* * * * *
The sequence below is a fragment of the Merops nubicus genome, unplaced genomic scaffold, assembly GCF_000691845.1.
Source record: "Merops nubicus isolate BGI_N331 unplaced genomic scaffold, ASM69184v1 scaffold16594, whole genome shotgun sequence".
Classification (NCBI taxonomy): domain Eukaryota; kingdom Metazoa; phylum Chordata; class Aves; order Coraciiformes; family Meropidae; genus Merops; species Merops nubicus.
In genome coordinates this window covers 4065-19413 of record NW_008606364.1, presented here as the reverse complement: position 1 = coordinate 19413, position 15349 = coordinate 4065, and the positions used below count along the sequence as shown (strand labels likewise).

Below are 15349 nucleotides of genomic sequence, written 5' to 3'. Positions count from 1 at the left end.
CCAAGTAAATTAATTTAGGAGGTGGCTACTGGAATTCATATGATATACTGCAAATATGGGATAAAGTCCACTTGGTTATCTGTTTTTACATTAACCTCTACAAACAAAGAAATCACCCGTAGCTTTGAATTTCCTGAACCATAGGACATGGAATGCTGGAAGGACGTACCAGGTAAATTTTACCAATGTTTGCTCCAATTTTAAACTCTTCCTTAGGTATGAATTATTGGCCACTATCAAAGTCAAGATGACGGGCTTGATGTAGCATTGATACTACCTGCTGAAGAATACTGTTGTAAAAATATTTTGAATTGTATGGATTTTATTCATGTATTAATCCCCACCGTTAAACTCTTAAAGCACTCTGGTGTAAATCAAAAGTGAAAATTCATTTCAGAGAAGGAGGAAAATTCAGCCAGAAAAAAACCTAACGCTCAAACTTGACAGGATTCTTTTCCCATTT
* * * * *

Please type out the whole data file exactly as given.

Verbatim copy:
The sequence below is a fragment of the Merops nubicus genome, unplaced genomic scaffold, assembly GCF_000691845.1.
Source record: "Merops nubicus isolate BGI_N331 unplaced genomic scaffold, ASM69184v1 scaffold16594, whole genome shotgun sequence".
Classification (NCBI taxonomy): domain Eukaryota; kingdom Metazoa; phylum Chordata; class Aves; order Coraciiformes; family Meropidae; genus Merops; species Merops nubicus.
In genome coordinates this window covers 4065-19413 of record NW_008606364.1, presented here as the reverse complement: position 1 = coordinate 19413, position 15349 = coordinate 4065, and the positions used below count along the sequence as shown (strand labels likewise).

Below are 15349 nucleotides of genomic sequence, written 5' to 3'. Positions count from 1 at the left end.
CCAAGTAAATTAATTTAGGAGGTGGCTACTGGAATTCATATGATATACTGCAAATATGGGATAAAGTCCACTTGGTTATCTGTTTTTACATTAACCTCTACAAACAAAGAAATCACCCGTAGCTTTGAATTTCCTGAACCATAGGACATGGAATGCTGGAAGGACGTACCAGGTAAATTTTACCAATGTTTGCTCCAATTTTAAACTCTTCCTTAGGTATGAATTATTGGCCACTATCAAAGTCAAGATGACGGGCTTGATGTAGCATTGATACTACCTGCTGAAGAATACTGTTGTAAAAATATTTTGAATTGTATGGATTTTATTCATGTATTAATCCCCACCGTTAAACTCTTAAAGCACTCTGGTGTAAATCAAAAGTGAAAATTCATTTCAGAGAAGGAGGAAAATTCAGCCAGAAAAAAACCTAACGCTCAAACTTGACAGGATTCTTTTCCCATTT